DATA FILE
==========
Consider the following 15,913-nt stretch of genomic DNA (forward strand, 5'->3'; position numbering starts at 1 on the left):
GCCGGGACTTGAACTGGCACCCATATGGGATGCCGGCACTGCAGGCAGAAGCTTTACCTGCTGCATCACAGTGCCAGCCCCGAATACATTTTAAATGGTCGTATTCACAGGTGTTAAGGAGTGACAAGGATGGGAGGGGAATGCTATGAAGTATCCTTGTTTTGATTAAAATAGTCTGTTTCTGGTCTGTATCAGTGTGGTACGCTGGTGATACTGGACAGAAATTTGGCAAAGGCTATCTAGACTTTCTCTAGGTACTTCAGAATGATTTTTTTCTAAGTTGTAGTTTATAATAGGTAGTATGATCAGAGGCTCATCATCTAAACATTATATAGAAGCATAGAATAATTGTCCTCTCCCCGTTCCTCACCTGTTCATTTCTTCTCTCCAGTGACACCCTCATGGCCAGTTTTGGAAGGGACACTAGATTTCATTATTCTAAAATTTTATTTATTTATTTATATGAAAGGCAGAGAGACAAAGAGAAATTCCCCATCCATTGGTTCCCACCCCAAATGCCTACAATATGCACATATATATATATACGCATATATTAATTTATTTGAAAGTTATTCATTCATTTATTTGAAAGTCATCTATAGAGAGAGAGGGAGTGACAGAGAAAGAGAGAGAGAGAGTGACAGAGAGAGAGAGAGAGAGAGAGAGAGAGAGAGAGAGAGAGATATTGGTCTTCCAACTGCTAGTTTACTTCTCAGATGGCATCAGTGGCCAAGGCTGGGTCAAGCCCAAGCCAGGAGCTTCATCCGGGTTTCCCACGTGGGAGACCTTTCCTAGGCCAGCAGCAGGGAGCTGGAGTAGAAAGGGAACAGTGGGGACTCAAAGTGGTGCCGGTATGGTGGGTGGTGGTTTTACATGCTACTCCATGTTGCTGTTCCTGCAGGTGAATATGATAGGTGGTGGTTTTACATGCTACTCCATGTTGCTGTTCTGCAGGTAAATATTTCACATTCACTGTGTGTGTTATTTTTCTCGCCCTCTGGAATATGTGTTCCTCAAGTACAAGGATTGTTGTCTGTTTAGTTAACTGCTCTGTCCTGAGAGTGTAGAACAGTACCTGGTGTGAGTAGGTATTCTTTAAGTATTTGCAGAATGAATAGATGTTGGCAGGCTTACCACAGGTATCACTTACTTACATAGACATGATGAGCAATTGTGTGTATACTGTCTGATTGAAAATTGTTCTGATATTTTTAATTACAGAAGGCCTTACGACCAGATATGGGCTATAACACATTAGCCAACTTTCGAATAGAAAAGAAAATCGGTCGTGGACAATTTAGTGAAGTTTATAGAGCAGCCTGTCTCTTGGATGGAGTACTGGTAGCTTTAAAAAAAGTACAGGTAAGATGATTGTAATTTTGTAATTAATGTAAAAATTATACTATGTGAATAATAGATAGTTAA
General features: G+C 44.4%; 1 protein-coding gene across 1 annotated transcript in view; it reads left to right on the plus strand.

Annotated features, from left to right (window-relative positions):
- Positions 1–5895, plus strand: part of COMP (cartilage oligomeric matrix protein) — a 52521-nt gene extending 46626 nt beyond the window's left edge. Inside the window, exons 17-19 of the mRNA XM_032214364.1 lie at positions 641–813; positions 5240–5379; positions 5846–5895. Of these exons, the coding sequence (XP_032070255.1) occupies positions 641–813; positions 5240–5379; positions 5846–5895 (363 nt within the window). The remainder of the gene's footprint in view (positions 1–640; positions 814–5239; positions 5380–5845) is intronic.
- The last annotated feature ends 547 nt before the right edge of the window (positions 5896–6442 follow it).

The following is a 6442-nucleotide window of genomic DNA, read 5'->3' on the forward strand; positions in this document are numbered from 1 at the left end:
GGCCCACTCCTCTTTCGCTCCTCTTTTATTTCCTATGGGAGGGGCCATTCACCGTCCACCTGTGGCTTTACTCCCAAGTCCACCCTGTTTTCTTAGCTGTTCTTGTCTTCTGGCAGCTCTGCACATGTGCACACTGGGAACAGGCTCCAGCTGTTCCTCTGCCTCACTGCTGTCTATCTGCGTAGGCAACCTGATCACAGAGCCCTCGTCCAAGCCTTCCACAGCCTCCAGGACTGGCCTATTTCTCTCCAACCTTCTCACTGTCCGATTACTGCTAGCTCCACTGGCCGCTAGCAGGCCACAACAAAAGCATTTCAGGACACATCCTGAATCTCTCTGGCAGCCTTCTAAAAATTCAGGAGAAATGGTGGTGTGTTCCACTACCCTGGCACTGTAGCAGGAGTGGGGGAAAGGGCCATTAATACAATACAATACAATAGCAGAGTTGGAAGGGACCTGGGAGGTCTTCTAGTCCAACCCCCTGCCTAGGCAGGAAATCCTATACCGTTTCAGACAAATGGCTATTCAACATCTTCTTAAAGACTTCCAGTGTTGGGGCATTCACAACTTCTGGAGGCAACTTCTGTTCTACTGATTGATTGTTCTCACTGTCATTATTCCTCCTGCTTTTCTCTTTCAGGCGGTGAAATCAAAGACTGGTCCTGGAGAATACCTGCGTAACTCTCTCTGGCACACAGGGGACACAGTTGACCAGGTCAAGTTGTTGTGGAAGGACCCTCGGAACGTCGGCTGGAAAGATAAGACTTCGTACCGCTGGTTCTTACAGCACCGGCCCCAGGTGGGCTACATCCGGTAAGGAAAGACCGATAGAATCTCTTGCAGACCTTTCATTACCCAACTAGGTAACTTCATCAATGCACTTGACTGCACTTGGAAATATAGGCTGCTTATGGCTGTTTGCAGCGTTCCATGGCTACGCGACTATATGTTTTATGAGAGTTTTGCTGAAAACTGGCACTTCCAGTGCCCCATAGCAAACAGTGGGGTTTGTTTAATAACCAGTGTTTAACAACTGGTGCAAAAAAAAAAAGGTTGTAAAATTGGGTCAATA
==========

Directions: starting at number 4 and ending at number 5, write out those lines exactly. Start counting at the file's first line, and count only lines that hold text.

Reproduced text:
Annotated features, from left to right (window-relative positions):
- Positions 1–5895, plus strand: part of COMP (cartilage oligomeric matrix protein) — a 52521-nt gene extending 46626 nt beyond the window's left edge. Inside the window, exons 17-19 of the mRNA XM_032214364.1 lie at positions 641–813; positions 5240–5379; positions 5846–5895. Of these exons, the coding sequence (XP_032070255.1) occupies positions 641–813; positions 5240–5379; positions 5846–5895 (363 nt within the window). The remainder of the gene's footprint in view (positions 1–640; positions 814–5239; positions 5380–5845) is intronic.